Rotavirus A in wild and domestic animals from areas with environmental degradation in the Brazilian Amazon

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From: PLoS ONE(Vol. 13, Issue 12)
Publisher: Public Library of Science
Document Type: Report
Length: 8,146 words
Lexile Measure: 1730L

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Abstract :

Acute gastroenteritis is one of the main causes of mortality in humans and young animals. Domestic and mainly wild animals such as bats, small rodents and birds are highly diversified animals in relation to their habitats and ecological niches and are widely distributed geographically in environments of forest fragmentation in some areas of the Amazon, being considered important sources for viruses that affect humans and other animals. Due to the anthropical activities, these animals changed their natural habitat and adapted to urbanized environments, thus representing risks to human and animal health. Although the knowledge of the global diversity of enteric viruses is scarce, there are reports demonstrating the detection of rotavirus in domestic animals and animals of productive systems, such as bovines and pigs. The present study investigated the prevalence of Rotavirus A in 648 fecal samples of different animal species from the northeastern mesoregion of the state of Pará, Brazil, which is characterized as an urbanized area with forest fragments. The fecal specimens were collected from October 2014 to April 2016 and subjected to a Qualitative Real-Time Polymerase Chain Reaction (RT-qPCR), using the NSP3 gene as a target. It was observed that 27.5% (178/648) of the samples presented positive results for RVA, with 178 samples distributed in birds (23.6%), canines (21.35%), chiropterans (17.98%), bovines (14.6%), horses (8.43%), small rodents (6.74%), pigs (3.93%) and felines (3.37%), demonstrating the circulation of RVA in domestic animals and suggesting that such proximity could cause transmissions between different species and the occurrence of rearrangements in the genome of RVA as already described in the literature, associated to the traces of environmental degradation in the studied areas.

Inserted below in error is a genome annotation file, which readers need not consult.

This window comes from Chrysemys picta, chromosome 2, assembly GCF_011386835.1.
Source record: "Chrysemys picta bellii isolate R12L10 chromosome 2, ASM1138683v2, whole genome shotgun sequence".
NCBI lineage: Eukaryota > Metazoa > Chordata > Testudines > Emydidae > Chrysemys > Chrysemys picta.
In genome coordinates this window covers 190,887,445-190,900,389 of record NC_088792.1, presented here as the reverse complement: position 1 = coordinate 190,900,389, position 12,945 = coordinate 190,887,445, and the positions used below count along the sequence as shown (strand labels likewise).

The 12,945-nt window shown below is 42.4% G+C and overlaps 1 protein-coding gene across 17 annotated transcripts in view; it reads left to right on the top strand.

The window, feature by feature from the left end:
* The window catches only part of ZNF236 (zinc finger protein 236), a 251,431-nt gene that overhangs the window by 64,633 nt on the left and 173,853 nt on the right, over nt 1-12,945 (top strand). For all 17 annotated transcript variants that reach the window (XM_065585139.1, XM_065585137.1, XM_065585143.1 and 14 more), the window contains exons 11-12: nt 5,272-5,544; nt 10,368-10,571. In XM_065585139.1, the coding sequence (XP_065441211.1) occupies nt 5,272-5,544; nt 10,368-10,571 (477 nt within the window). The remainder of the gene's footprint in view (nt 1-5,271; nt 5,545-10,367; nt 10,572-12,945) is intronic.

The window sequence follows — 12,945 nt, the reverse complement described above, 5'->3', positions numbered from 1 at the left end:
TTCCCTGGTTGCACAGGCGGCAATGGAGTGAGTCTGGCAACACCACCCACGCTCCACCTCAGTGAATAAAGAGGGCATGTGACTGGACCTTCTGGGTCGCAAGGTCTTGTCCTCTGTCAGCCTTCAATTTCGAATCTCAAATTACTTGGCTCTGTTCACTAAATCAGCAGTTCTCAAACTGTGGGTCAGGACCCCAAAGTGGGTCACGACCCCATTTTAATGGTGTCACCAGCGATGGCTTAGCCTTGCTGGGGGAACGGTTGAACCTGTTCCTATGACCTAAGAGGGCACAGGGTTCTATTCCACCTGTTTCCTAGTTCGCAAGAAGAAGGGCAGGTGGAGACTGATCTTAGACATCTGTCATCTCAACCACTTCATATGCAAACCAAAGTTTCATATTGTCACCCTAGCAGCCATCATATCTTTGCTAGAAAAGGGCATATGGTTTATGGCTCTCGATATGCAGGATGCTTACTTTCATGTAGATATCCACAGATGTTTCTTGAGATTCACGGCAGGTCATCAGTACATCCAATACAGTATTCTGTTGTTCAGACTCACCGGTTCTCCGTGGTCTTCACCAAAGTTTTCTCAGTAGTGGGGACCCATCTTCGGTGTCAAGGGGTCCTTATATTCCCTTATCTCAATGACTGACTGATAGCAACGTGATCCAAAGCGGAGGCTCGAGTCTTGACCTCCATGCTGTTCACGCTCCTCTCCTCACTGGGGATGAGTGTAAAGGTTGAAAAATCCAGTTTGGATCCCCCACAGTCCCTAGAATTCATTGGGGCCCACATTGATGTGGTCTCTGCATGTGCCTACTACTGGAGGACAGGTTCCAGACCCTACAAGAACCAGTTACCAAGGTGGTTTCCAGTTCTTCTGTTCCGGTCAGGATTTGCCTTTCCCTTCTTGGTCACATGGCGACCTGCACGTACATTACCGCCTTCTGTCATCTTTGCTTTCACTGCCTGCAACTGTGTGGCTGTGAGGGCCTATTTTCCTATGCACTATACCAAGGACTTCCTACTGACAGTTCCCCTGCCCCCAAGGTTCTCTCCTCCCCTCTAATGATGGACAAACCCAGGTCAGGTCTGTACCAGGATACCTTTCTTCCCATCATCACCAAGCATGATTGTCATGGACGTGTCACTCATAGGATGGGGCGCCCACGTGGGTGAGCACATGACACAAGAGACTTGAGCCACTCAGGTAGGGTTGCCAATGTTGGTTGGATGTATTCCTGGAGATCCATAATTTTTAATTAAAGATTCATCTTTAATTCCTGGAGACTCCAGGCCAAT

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Gale Document Number: GALE|A566222386